HC Deb 07 May 1925 vol 183 cc1134-6

asked the Prime Minister if, in view of the proposal contained in the new insurance scheme, whereby the means limit will be abolished for old age pensions so far as certain persons are concerned, he can hold out any hope of abolishing the means limit altogether?


I can add nothing to the statements on the subject of old age pensions which have already been made in this connection.


asked the Minister of Health whether there is any provision in the Widows', Orphans', and Old Age Contributory Pensions Bill to provide pensions for the widows of police constables who retired from the force before September, 1918, and whose widows are not in receipt of or at present entitled to receive a pension?


asked the Minister of Health if his attention has been called to the position of widows of police officers, who had retired before September. 1918, under the Widows', Orphans', and Old Age Contributory Pensions Bill: and if they are included amongst those who will benefit under that Bill?

89. Mr. HAYES

asked the Minister of Health whether he is aware that the Widows', Orphans', and Old Age Contributory Pensions Bill does not explicitly take cognisance of the position of the widows of police officers who retired prior to September, 1918, and who are not beneficiaries under the Police Pensions Acts although their husbands were contributors to police pension funds; and whether he can state if they are covered by the terms of the Bill?


Widows and orphans of such police officers who died before the commencement of the Act will be entitled to benefit subject to the provisions of Clause 18 of the Bill. Where after the commencement of the Act a claim arises in respect of such a police officer, the claim will have to be considered with reference to his position in regard to insurance since his retirement.

87. Mr. OLIVER

asked the Minister of Health whether under the Widows', Orphans', and Old Age Contributory Pensions Bill persons at present entitled to pension on reaching the age of 70 will only receive a pension if they are insured persons or widows of insured persons?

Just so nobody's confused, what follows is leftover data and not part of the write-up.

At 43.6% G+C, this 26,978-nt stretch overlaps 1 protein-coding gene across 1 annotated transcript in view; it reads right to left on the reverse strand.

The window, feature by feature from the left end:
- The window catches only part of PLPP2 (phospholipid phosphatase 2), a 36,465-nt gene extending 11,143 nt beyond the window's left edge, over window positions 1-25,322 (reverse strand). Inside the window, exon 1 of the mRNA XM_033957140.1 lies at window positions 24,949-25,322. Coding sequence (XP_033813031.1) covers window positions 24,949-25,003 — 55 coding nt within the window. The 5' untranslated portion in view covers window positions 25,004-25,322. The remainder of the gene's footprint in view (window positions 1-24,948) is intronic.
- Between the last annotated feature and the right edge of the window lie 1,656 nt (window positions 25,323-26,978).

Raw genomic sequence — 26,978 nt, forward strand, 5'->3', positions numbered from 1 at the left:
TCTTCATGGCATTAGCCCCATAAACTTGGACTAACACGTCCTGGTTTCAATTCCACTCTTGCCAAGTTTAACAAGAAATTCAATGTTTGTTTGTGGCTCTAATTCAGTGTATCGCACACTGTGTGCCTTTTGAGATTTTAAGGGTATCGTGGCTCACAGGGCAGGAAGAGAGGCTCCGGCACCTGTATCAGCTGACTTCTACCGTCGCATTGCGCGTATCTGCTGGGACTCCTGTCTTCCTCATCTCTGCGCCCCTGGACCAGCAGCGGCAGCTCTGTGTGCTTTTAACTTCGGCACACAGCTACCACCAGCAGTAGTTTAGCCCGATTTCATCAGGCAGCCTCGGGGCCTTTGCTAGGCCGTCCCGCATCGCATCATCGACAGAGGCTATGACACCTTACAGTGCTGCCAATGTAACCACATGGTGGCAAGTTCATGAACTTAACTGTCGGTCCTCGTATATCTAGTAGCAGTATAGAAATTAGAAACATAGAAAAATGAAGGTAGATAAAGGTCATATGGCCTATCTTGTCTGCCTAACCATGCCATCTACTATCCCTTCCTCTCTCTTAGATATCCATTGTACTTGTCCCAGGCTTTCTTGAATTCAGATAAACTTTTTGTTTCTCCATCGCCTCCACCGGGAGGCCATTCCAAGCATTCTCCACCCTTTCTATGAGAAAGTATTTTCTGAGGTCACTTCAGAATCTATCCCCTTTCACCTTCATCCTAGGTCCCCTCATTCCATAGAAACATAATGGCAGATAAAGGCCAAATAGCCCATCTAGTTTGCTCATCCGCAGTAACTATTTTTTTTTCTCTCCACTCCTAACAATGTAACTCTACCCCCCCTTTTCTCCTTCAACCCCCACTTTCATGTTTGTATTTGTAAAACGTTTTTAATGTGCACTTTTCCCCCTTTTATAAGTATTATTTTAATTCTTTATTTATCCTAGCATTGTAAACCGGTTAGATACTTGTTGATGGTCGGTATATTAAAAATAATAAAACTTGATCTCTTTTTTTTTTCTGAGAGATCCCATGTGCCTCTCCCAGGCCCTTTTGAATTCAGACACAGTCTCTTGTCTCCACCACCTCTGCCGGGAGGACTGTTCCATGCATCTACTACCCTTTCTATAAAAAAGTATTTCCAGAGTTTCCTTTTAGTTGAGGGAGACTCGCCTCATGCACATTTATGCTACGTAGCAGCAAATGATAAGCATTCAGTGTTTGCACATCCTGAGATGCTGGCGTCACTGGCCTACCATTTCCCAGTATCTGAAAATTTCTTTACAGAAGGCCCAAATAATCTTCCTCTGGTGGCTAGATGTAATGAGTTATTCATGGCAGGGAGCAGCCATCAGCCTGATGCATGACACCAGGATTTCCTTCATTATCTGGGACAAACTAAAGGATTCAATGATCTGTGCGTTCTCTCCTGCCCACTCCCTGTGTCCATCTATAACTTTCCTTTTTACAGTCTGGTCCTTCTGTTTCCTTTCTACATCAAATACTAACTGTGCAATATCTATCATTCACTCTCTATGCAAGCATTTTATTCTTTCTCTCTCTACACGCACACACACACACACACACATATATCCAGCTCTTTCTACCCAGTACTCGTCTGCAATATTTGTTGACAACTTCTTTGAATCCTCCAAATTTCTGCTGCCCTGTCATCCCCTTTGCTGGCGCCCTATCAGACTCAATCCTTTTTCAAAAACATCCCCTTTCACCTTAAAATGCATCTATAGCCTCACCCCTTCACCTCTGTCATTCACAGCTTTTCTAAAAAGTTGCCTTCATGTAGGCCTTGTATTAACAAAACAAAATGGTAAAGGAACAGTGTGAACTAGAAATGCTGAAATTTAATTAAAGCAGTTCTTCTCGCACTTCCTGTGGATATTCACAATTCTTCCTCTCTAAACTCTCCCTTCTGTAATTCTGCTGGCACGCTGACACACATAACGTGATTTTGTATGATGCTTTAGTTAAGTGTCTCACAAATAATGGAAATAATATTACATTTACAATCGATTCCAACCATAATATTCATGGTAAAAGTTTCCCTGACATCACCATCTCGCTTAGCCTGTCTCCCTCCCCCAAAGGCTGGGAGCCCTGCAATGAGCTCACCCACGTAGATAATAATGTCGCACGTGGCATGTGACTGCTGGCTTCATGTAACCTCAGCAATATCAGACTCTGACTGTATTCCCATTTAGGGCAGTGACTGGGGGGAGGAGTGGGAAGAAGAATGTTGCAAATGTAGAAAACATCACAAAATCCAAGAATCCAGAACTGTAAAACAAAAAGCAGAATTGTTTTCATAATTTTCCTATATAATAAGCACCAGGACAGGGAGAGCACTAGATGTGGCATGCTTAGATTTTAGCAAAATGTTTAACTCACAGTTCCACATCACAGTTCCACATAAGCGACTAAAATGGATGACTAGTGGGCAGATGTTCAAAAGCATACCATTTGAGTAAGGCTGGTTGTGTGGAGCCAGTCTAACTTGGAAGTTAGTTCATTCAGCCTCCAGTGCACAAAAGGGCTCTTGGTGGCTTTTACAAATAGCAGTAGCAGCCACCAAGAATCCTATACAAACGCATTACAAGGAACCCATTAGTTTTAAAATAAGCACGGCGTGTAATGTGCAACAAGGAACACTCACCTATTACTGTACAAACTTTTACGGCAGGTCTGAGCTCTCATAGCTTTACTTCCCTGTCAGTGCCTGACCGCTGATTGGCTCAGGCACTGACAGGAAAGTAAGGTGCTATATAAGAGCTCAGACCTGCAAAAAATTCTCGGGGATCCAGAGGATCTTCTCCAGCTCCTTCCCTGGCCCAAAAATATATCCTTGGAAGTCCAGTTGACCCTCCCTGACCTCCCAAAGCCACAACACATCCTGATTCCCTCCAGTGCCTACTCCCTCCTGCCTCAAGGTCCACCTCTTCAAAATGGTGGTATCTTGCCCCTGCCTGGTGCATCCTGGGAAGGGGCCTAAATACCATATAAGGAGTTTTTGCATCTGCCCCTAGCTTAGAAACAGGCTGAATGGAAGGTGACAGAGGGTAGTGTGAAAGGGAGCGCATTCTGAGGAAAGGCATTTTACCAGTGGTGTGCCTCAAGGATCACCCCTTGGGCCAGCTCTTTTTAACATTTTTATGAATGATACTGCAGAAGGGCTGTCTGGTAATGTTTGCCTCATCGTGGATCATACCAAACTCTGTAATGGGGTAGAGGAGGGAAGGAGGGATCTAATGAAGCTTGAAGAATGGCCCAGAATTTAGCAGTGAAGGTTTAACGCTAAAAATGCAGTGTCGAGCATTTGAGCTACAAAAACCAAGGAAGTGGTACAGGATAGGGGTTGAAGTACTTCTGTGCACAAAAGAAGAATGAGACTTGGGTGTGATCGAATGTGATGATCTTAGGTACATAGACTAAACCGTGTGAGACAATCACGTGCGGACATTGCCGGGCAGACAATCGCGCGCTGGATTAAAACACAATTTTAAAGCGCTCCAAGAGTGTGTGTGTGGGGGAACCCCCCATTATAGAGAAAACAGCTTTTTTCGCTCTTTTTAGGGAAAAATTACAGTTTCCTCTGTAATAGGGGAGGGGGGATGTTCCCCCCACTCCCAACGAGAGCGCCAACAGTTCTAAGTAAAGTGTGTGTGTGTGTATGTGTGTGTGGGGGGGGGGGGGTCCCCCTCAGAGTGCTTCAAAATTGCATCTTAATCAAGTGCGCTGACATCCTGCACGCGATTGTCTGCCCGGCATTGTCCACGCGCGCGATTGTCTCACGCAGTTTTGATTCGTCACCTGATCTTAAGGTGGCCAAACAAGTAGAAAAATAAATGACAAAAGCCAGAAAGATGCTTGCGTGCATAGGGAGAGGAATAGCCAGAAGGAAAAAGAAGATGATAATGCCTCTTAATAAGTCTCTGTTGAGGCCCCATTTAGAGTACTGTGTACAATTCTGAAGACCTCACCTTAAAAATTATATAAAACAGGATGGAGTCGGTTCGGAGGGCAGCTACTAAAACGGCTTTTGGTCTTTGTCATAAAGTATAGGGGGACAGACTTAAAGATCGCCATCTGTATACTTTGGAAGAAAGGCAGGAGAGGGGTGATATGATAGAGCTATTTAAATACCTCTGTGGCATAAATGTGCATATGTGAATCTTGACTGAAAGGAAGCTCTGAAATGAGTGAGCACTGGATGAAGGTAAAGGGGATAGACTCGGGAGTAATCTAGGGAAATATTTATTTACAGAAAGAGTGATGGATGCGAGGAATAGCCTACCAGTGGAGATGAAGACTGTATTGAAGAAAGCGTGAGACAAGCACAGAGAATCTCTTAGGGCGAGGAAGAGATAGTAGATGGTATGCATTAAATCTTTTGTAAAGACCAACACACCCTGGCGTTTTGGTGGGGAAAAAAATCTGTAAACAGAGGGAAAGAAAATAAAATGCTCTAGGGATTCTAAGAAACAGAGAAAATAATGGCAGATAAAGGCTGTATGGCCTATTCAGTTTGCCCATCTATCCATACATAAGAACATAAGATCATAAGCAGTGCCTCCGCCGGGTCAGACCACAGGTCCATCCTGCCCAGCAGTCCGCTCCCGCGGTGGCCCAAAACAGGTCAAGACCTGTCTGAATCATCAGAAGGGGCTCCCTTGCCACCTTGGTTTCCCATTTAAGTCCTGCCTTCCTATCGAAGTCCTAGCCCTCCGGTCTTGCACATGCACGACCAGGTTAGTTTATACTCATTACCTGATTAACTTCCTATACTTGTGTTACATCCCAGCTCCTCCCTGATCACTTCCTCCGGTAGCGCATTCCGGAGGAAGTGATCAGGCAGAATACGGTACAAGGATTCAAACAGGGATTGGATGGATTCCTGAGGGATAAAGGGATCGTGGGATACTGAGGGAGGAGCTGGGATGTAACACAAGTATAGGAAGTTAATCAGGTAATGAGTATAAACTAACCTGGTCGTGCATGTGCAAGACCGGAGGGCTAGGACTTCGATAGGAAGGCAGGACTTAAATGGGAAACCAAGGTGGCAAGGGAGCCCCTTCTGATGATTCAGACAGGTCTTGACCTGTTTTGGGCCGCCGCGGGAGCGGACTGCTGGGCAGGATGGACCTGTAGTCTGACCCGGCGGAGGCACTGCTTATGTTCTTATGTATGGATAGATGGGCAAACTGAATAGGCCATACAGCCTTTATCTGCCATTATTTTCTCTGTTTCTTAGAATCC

No, Sir. The Bill proposes to relieve insured persons and their wives or widows from the necessity of satisfying the means test and certain other tests specified in the Old Age Pensions Acts, 1908 to 1924. But it does not deprive other persons of their rights under those Acts.


asked the Minister of Health whether, under the new provisions for pensions it is proposed that earnings will not be taken into account in considering the eligibility or otherwise of any applicant for an old age pension after 1st July, 1926?


The answer is in the affirmative so far as concerns persons who are within the scope of the insurance scheme.

103 Mr. LUNN

asked the Chancellor of the Exchequer what will be the annual cost to the employers, to the mineral royalty owners, and to the whole of the workers engaged in the coal-mining industry by reason of their payments under the proposed contributory insurance scheme?


I have been asked to reply. The proposed contributory insurance scheme is framed on a national basis, and not on the basis of segregation of industries. Estimates of the produce of the contributions, and the value of the benefits, have therefore been prepared for the scheme as a single whole, but are not available for each separate industry.


Is not the right hon. Gentleman prepared to take any steps to make these royalty owners, who toil not neither do they spin, but receive millions of pounds annually from this industry, pay contributions to the pension scheme?